ReimaginED Capital
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ReimaginED Capital

The Power of Communities

A community has the power to catalyze change, and with that, open doors for new innovations in education..

Photo by John Schnobrich on Unsplash

Does reimagining (and then prototyping) radically better futures in education (or any other domain for that matter) require one to be in the ‘right seat’, having the institutional leverage and industry experience to shift the needle? Assuming then that that’s the only reliable route to accessing financial & human capital for driving traction?

Or can permission-less innovation rule the roost? Can a group of committed aligned actors self-organize to drive action and commitment? Put another way, can ‘block power’ be the catalyst for transformational change in domains that have a lot more inertia and systemic forces at play?

Perhaps a couple of examples to illustrate this better.

Brooklyn-based BlocPower is bringing renewable, reliable power to the block, and raised $63 million in debt and equity in February.

Residents in Philadelphia, Atlanta, Tulsa, and other cities are using neighborhood trusts to buy community real estate and deal with absentee landlords, extractive businesses, and displacement.

What is clear in these situations is the activation of local roots and community engagement. Block-led solutions are poised to scale, with larger deals and larger pools of capital. The founders, leaders & investors in these companies are using their proximity to communities and their personal lived experiences to build diversity-informed companies and platforms for a more inclusive economy.

In education, the role of teachers and institutions has begun shifting from an information provider to a transformation engine. And for those that don’t respond in time, their time will run out. As the ‘consumers’ of education get comfortable with the adaptations (and choices) brought on by COVID, they will look for ways to self-organize (online, in-person, or a hybrid) to get their (and their childrens’) need’s met. They are no longer stuck to being taught in or by the school ‘block’ they were accustomed (or resigned) to pre-COVID. They’ve realized they’re a block themselves as a community and have the power to catalyze change, and with that, open doors for new innovation and capital flows to serve these new metaphorical blocks. Parents and community leaders have come together to teach their children and those of their communities. Community schools were already in ‘vogue’ in the village and indigenous communities. The lockdown of schools and a lack of confidence in how schools can safely serve their students meant that homeschooling, unschooling, and other ‘non-verified forms of learning have gained traction (and credibility).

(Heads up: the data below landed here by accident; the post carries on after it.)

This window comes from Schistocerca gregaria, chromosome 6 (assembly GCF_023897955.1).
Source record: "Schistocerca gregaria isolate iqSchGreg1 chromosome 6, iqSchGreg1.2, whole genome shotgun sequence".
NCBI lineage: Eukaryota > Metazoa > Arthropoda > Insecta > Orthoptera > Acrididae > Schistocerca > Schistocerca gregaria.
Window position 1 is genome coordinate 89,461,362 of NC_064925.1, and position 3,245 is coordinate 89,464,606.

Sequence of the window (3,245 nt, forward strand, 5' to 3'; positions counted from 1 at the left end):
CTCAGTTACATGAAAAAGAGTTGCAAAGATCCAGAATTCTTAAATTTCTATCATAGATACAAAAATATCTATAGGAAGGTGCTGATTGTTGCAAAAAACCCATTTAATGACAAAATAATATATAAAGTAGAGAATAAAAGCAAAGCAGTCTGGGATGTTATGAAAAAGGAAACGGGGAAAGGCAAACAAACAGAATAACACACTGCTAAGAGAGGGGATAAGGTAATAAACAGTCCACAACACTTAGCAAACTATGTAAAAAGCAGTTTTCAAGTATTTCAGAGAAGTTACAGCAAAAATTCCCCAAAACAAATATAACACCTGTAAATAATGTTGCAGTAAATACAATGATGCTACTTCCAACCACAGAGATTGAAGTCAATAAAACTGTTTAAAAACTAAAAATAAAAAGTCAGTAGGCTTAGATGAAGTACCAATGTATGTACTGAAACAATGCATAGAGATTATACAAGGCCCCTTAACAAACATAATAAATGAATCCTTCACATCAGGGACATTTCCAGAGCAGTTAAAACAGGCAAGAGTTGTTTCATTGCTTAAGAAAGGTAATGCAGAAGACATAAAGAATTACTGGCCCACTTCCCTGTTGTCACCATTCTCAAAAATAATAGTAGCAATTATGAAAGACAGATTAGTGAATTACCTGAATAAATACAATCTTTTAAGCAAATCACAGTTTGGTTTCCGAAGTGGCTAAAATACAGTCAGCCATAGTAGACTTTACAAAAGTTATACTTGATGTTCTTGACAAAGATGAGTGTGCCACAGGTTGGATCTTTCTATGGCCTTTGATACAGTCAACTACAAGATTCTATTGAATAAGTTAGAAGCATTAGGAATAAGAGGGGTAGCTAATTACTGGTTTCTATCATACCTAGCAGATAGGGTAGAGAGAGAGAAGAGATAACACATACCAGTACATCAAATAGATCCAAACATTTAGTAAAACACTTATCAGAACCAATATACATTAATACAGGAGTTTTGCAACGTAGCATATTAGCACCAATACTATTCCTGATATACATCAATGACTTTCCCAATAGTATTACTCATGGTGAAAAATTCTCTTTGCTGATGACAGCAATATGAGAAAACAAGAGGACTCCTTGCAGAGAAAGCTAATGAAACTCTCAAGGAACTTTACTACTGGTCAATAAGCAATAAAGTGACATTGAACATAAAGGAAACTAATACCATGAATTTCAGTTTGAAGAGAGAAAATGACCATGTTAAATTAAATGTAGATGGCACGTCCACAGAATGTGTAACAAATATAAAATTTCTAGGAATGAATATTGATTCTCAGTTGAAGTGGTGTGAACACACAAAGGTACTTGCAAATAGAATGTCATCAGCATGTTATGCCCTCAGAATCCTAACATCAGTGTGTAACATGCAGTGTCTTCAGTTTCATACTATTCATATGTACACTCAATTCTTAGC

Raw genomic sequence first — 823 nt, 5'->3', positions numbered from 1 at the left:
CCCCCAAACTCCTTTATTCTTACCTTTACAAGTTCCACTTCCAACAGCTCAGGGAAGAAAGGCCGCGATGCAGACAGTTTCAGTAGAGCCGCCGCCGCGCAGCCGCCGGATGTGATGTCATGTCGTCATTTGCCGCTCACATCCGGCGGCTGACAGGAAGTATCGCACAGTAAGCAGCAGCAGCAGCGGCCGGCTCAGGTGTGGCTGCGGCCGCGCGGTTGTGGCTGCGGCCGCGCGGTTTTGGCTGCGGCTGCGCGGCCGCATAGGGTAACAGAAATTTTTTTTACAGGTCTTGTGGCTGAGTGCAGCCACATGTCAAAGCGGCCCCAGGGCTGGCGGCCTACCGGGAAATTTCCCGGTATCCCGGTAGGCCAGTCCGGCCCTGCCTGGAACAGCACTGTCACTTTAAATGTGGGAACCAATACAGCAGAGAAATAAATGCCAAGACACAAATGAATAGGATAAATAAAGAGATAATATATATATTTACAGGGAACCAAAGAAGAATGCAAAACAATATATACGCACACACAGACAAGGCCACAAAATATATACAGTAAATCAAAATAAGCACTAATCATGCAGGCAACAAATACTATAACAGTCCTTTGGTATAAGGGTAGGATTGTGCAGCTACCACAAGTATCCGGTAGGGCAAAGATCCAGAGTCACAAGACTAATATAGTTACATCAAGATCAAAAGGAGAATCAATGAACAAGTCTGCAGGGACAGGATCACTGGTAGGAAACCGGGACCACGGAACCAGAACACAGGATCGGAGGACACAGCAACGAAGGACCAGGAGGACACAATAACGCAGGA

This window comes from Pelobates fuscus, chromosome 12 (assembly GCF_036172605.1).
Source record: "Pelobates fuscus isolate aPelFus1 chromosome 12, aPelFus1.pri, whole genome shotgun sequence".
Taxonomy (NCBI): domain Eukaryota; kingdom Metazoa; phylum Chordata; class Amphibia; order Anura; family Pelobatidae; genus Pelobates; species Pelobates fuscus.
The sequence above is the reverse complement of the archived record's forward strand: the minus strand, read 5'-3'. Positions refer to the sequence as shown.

Rather than shunning these alternatives, education regulators and administrators ought to ask how to combine forces with impacted community members (parents, students, and even teachers) to create new innovative hybrid models (‘blocks’), backed by robust governance, so that impact investors can consider it for their deal flow and policymakers can work to bring these flexible models into their overall pedagogical strategy.

Before they get blocked out.



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